Natural Hunger Management

December 20, 2008 Written by JP    [Font too small?]

Do you like two-for-one deals? You’ve probably seen a lot of them this holiday season. Buy two DVDs for the price of one! Buy one cheeseburger at regular price and get the second one “free”! Well I’ve got a real two-for-one deal for you today. I’m going to tell you what you can do to decrease your hunger and help manage your weight. Heck, I’ll even throw in an improvement in virtually all aspects of your health for free! What a deal!

There was some really good news reported this past week in The American Journal of Physiology-Regulatory, Integrative and Comparative Physiology. With a name like that, you had better have something important to say. And, they did.

Man on treadmillTreadmilling on Thin Ice

Hunger is a complex mechanism that is influenced by hormones, an area of the brain called the hypothalamus and the gastrointestinal tract. We may feel hunger because we haven’t eaten enough food. Or, we may experience hunger because we’re feeling stressed or upset and our bodies want to soothe that pain. Another possibility is that we may be over or under expressing certain hunger controlling messengers.

In this current study, the researchers decided to measure the effects of two different kinds of exercise on two specific hunger regulating substances:

  • #1: Ghrelin – a hormone that stimulates appetite
  • #2: Peptide YY – a protein that suppresses appetite.

No Hunger Pangs, No Hunger Gains

The researchers decided to experiment on a group of male university students. The two forms of exercise selected were 60 minutes on a treadmill and a 90 minute weight lifting session.

Each student participated in three different arms of the experiment. In the first, they ran on the treadmill for 60 minutes and then rested for 7 hours. In the second arm, they engaged in 90 minutes of free weight lifting followed by 6 1/2 hours of rest. Finally, in the third portion of the experiment, the students simply rested for 8 hours.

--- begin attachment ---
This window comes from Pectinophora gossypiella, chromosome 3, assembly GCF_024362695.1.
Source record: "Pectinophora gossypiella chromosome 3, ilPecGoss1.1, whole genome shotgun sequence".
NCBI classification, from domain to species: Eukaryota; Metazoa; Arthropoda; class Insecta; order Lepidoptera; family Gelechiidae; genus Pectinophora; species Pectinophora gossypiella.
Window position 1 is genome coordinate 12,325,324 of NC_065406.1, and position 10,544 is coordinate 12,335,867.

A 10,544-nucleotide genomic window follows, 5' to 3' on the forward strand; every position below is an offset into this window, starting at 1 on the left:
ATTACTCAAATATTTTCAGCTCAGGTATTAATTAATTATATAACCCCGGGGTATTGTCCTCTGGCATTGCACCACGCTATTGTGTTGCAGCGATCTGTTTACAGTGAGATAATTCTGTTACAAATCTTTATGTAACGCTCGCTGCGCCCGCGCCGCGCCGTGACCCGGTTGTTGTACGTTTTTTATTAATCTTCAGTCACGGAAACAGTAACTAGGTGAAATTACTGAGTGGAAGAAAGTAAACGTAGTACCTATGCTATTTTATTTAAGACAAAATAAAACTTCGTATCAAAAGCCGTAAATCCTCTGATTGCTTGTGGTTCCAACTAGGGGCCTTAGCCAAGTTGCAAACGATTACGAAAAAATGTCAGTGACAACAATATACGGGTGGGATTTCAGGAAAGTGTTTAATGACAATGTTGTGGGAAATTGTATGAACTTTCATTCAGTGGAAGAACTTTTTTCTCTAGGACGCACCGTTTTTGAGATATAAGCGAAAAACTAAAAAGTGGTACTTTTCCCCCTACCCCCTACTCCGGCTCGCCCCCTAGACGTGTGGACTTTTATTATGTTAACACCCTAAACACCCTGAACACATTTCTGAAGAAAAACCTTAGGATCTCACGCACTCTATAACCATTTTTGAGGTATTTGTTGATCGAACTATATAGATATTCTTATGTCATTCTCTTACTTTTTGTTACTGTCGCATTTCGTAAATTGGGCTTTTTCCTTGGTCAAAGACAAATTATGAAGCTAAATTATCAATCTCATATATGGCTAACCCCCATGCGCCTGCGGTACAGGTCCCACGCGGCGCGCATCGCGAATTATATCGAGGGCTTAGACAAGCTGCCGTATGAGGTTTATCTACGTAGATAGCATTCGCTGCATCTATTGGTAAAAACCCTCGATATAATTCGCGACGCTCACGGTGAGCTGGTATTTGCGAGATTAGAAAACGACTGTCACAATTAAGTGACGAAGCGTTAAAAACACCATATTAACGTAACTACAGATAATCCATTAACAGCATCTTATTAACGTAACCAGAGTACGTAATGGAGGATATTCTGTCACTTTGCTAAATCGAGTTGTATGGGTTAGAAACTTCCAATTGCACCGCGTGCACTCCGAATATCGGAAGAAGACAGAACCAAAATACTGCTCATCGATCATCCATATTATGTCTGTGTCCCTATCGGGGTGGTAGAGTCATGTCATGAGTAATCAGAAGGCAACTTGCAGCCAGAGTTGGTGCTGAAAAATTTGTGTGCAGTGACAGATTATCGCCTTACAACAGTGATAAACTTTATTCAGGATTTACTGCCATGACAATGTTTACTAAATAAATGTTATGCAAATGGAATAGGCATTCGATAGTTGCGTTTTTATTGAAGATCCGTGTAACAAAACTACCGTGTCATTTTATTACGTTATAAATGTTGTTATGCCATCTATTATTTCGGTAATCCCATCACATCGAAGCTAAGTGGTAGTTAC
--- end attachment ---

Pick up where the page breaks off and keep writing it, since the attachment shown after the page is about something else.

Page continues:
DumbbellMeals were provided at the 2 hour and 5 hour mark of each session. Hunger surveys and blood tests were administered throughout all three sessions as well. Here’s what the results of the experiment showed:

  • Running on a treadmill for 60 minutes lowered ghrelin and increased peptide YY levels. Both of these reactions are linked to a suppression of appetite.
  • The 90 minute free weight lifting exercise also caused ghrelin levels to diminish, but it didn’t affect peptide YY levels.

So, there you have it. Vigorous aerobic exercise appears to keep hunger at bay better than weight lifting. But, both weight lifting and running offer health benefits. What to do? What to do? Exercise! Most us just need to get moving more than we currently do. By doing so, it’ll improve physical and mental health, and it just may help to keep the hunger monsters in the dark where they belong.

Be well!


Referenced Material

Link – Hunger and Exercise Press Release

Link – Hunger/Exercise Study Abstract

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Posted in Alternative Therapies, Diet and Weight Loss, Food and Drink

10 Comments & Updates to “Natural Hunger Management”

  1. G Paul Fanton Says:

    Hi JP,

    Great article! I think this is one of the pearls in the necklace of articles you will probably be adding to your blog for those of us interested in the fight against obesity, diabetes etc..
    Keep it up!


  2. G Paul Fanton Says:

    Hi JP,
    I think this is one of the pearls in the necklace of articles you will probably be adding to your blog for those of us interested in the fight against obesity, diabetes etc..